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Ophthalmology. 2007 Feb;114(2):345-54.

Outcome of treated orbital cellulitis in a tertiary eye care center in the middle East.

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  • 1Oculoplastic and Orbit Division, King Khaled Eye Specialist Hospital, Riyadh, Saudi Arabia.



To describe risk factors predisposing patients to orbital cellulitis and potential complications in patients treated at a tertiary eye care referral center in the Middle East.


Noncomparative, interventional, retrospective case series.


Patients diagnosed with orbital cellulitis.


A 15-year clinical review of patients with a diagnosis of orbital cellulitis referred to King Khaled Eye Specialist Hospital, an accredited (Joint Council on Accreditation of Healthcare Organizations, Washington, DC) tertiary care center in Riyadh, Saudi Arabia, was performed. Only those patients who had clinical signs and symptoms or radiologic evidence suggestive of orbital cellulitis were included in the study.


Patient demographics, factors predisposing to orbital cellulitis, and resulting complications.


A total of 218 patients (136 male, 82 female) fulfilling the diagnostic criteria for orbital cellulitis were identified. The average age of these patients was 25.7 years (range, 1 month-85 years). On imaging studies, there was evidence of inflammatory or infective changes to orbital structures; orbital abscesses were identified in 116 patients (53%). Sinus disease was the most common predisposing cause in 86 patients (39.4%), followed by trauma in 43 patients (19.7%). All patients received systemic antibiotic treatment before the identification of any responsible organisms. Of the 116 patients with orbital abscess, 101 patients (87%) required drainage. The results of cultures in patients in whom an orbital abscess was drained were positive for 91 patients (90%). The most common microorganisms isolated from the drained abscesses were Staphylococci and Streptococci species. Blood cultures were positive in only 4 patients from whom blood was drawn for cultures. Visual acuity improved in 34 eyes (16.1%) and worsened in 13 eyes (6.2%), including 9 (4.3%) eyes that sustained complete loss of vision, which was attributed to the delay in correct diagnosis and timely intervention (average 28 days vs. 9 days in patients with no loss of vision; P<0.05). There were 9 cases of intracranial extension of orbital abscesses that required either extended treatment with systemic antibiotics alone or in combination with neurosurgical intervention. Most patients received oral antibiotics on discharge for varying periods. There were 6 cases (2.7%) of strabismus and 4 cases (1.8%) of ptosis that persisted after treatment and resolution of orbital cellulitis.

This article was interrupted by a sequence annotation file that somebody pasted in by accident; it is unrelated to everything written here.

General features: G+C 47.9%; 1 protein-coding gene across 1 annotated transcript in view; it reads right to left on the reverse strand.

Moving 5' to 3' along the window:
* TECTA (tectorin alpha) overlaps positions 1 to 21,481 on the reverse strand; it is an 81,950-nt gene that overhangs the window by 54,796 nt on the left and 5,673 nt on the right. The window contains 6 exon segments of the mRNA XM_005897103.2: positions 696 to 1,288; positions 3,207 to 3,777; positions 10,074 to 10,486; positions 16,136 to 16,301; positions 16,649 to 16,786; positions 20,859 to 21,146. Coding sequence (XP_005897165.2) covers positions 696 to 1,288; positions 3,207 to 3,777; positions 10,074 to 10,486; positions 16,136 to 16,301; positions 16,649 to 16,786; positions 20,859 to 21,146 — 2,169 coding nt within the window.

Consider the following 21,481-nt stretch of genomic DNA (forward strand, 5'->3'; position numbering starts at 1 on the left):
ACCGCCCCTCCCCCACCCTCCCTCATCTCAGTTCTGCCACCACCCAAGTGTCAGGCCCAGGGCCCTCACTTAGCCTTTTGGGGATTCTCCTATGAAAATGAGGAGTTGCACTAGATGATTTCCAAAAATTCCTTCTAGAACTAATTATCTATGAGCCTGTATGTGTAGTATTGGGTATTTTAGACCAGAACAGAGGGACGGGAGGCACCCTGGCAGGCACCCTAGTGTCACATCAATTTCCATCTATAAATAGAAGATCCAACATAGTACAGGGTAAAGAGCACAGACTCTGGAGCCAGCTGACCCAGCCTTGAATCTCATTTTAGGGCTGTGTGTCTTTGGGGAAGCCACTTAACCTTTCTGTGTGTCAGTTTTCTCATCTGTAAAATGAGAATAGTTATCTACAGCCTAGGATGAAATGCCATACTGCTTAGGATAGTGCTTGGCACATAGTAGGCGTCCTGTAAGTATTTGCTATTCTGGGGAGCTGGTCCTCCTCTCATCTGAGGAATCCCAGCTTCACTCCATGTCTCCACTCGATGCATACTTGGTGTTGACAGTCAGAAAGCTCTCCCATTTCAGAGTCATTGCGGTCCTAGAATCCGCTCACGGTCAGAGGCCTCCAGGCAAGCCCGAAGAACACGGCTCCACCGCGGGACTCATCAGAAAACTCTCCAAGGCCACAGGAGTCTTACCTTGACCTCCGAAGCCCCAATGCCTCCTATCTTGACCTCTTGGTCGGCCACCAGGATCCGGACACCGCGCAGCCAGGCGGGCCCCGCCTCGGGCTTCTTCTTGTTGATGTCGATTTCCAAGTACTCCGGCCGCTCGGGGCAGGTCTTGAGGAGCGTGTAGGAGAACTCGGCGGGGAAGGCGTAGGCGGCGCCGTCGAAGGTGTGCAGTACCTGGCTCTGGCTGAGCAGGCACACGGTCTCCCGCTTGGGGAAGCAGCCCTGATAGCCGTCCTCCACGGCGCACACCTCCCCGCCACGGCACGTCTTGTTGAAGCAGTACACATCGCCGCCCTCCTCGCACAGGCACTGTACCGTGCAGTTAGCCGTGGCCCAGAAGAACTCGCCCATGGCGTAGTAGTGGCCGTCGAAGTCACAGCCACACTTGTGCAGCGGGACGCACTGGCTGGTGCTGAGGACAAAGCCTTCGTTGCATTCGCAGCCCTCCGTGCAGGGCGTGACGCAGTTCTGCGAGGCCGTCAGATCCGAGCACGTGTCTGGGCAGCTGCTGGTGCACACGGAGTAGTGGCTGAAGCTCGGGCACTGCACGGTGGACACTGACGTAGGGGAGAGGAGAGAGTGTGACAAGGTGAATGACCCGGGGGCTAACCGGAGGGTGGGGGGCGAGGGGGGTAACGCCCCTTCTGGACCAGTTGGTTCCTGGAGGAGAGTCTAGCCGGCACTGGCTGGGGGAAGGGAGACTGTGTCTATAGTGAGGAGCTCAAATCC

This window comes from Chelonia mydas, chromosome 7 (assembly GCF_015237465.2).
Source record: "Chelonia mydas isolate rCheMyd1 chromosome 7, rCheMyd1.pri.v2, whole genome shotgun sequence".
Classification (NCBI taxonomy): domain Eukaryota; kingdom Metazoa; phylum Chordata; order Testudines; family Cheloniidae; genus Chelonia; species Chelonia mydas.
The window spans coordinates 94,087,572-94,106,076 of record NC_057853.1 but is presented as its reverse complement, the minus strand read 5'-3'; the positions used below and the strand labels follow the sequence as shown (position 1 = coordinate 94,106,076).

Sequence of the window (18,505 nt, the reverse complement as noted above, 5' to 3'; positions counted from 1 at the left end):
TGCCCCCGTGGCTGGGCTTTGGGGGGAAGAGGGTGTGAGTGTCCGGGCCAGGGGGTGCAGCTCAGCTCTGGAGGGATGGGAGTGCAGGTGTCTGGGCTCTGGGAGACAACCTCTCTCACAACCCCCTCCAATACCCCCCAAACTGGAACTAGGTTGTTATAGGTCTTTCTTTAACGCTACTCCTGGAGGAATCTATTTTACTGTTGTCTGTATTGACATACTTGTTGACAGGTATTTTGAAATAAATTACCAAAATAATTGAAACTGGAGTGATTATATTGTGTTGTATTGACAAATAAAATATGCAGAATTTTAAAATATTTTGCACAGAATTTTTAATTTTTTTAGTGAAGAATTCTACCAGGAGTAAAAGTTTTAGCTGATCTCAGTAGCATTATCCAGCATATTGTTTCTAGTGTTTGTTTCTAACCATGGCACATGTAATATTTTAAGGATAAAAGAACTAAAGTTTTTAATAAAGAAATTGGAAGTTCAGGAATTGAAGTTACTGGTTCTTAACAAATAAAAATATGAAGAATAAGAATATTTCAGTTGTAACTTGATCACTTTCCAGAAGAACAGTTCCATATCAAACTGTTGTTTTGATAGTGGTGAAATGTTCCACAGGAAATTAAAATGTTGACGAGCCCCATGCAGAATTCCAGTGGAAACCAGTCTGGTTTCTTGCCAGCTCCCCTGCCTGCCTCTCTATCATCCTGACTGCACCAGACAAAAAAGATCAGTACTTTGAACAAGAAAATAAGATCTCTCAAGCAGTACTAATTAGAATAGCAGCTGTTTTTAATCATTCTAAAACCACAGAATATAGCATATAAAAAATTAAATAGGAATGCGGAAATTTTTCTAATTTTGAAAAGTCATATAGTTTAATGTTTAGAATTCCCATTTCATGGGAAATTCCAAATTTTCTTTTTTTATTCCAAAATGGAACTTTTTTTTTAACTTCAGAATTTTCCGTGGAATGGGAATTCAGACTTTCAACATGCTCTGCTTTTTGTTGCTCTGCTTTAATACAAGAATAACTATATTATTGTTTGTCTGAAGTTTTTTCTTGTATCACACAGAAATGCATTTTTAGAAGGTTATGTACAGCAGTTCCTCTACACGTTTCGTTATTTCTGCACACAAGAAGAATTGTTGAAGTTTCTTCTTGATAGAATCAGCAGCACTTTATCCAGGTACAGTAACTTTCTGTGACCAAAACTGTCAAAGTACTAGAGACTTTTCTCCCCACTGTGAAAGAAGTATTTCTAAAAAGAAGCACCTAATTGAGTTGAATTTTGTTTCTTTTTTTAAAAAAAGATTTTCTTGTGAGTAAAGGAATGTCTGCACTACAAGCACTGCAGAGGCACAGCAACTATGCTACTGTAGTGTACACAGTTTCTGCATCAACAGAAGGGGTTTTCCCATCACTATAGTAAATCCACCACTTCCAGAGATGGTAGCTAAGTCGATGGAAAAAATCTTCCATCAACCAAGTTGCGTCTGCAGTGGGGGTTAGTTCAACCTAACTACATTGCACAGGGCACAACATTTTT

Untreated sinusitis and prior history of orbital trauma were the 2 major causes of orbital cellulitis in patients referred to a tertiary care eye center in the Middle East. Although rare, severe visual loss still remains a serious complication of delayed detection and intervention in most cases of orbital cellulitis.

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